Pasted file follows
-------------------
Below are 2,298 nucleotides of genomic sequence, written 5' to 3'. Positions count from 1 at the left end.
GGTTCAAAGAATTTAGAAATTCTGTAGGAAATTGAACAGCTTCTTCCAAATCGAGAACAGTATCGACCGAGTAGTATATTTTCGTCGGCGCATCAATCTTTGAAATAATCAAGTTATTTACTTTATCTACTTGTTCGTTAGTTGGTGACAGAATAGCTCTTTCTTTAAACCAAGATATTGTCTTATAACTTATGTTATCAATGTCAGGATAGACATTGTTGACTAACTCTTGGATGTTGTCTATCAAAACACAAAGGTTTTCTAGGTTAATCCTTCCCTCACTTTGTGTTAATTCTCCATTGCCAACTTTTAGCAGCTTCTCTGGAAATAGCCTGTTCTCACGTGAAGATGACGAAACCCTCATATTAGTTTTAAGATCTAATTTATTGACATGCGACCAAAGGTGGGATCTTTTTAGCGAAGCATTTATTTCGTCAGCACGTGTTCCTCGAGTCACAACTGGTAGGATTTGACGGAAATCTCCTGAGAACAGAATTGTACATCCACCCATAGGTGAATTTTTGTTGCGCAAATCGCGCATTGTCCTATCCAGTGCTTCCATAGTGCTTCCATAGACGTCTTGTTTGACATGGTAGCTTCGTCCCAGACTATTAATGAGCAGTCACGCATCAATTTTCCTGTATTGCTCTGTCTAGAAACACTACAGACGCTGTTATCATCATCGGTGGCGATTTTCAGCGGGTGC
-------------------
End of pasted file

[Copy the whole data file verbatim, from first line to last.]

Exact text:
Below are 2,298 nucleotides of genomic sequence, written 5' to 3'. Positions count from 1 at the left end.
GGTTCAAAGAATTTAGAAATTCTGTAGGAAATTGAACAGCTTCTTCCAAATCGAGAACAGTATCGACCGAGTAGTATATTTTCGTCGGCGCATCAATCTTTGAAATAATCAAGTTATTTACTTTATCTACTTGTTCGTTAGTTGGTGACAGAATAGCTCTTTCTTTAAACCAAGATATTGTCTTATAACTTATGTTATCAATGTCAGGATAGACATTGTTGACTAACTCTTGGATGTTGTCTATCAAAACACAAAGGTTTTCTAGGTTAATCCTTCCCTCACTTTGTGTTAATTCTCCATTGCCAACTTTTAGCAGCTTCTCTGGAAATAGCCTGTTCTCACGTGAAGATGACGAAACCCTCATATTAGTTTTAAGATCTAATTTATTGACATGCGACCAAAGGTGGGATCTTTTTAGCGAAGCATTTATTTCGTCAGCACGTGTTCCTCGAGTCACAACTGGTAGGATTTGACGGAAATCTCCTGAGAACAGAATTGTACATCCACCCATAGGTGAATTTTTGTTGCGCAAATCGCGCATTGTCCTATCCAGTGCTTCCATAGTGCTTCCATAGACGTCTTGTTTGACATGGTAGCTTCGTCCCAGACTATTAATGAGCAGTCACGCATCAATTTTCCTGTATTGCTCTGTCTAGAAACACTACAGACGCTGTTATCATCATCGGTGGCGATTTTCAGCGGGTGC